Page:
Authenticity in Love & Life
A Blog by Elaine Barron, LCSW
A while back as I was reading the story of David in the Bible, I found myself noticing a biblical principle in how David handled an unsafe relationship. In the realm of Christian relationships, I have seen many Christian women putting up with risky, harmful situations under the guise of being submissive wives to husbands asserting their authority as “head of the house”.
The following is the story of how one who was under the authority of another, reacted when he was put in harm’s way by that authority figure.
When King Saul was disobedient to the Lord, the Bible says that the Lord’s Spirit departed from Saul, and he felt tormented. Saul took his servant’s suggestion to have David come into his palace and play his harp for him, finding that the music that David played eased his troubled soul. Because David met such a valuable need and Saul liked him, David became a “regular” in the palace.
After David killed Goliath and established his reputation as a warrior, King Saul’s jealousy toward David became unmanageable and added to the torment he had already been feeling. Though he was a successful warrior, David continued to play the harp for the king. King Saul, obsessed with jealousy, became filled with anger toward the warrior-musician and was no longer calmed by the music. So much, that he hurled his spear at David twice while he was playing the harp. Because Saul knew that the Israelite people loved David, he sent him away on many war campaigns, hoping the Philistines would kill him. Over and over again, Saul recognized that the Lord was with David, but because of his uncontrollable emotions, he hated David and treated him as an enemy.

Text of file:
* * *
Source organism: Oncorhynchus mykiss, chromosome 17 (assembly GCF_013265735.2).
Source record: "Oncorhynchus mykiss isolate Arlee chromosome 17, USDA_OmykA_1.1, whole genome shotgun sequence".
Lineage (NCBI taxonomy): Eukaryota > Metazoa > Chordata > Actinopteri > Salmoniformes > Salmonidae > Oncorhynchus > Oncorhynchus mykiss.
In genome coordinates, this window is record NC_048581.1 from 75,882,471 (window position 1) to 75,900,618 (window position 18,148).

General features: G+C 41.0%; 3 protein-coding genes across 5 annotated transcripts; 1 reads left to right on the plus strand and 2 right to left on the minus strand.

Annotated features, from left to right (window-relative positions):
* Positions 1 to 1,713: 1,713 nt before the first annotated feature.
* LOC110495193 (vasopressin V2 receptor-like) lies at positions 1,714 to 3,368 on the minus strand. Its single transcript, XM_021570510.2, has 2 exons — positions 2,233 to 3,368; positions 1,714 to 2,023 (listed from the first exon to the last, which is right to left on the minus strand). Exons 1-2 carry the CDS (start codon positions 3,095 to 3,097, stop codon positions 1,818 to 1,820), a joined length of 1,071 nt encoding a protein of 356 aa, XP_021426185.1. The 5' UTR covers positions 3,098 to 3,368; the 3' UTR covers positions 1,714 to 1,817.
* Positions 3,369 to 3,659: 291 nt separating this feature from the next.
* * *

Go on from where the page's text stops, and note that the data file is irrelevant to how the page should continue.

King Saul’s son, Jonathan who was also David’s best friend, tried to act as a mediator between the two and convinced David to come back to the king’s palace as before. Strike 2—once again Saul’s jealousy got the best of him and David became spear target practice again. Understandably, David decided it best to stay away from the king’s presence, when the whole family was accustomed to David sitting down to dinner with them every night. Meanwhile, Jonathan as an optimistic family member, continued to hope that his dad had no ill intentions toward David.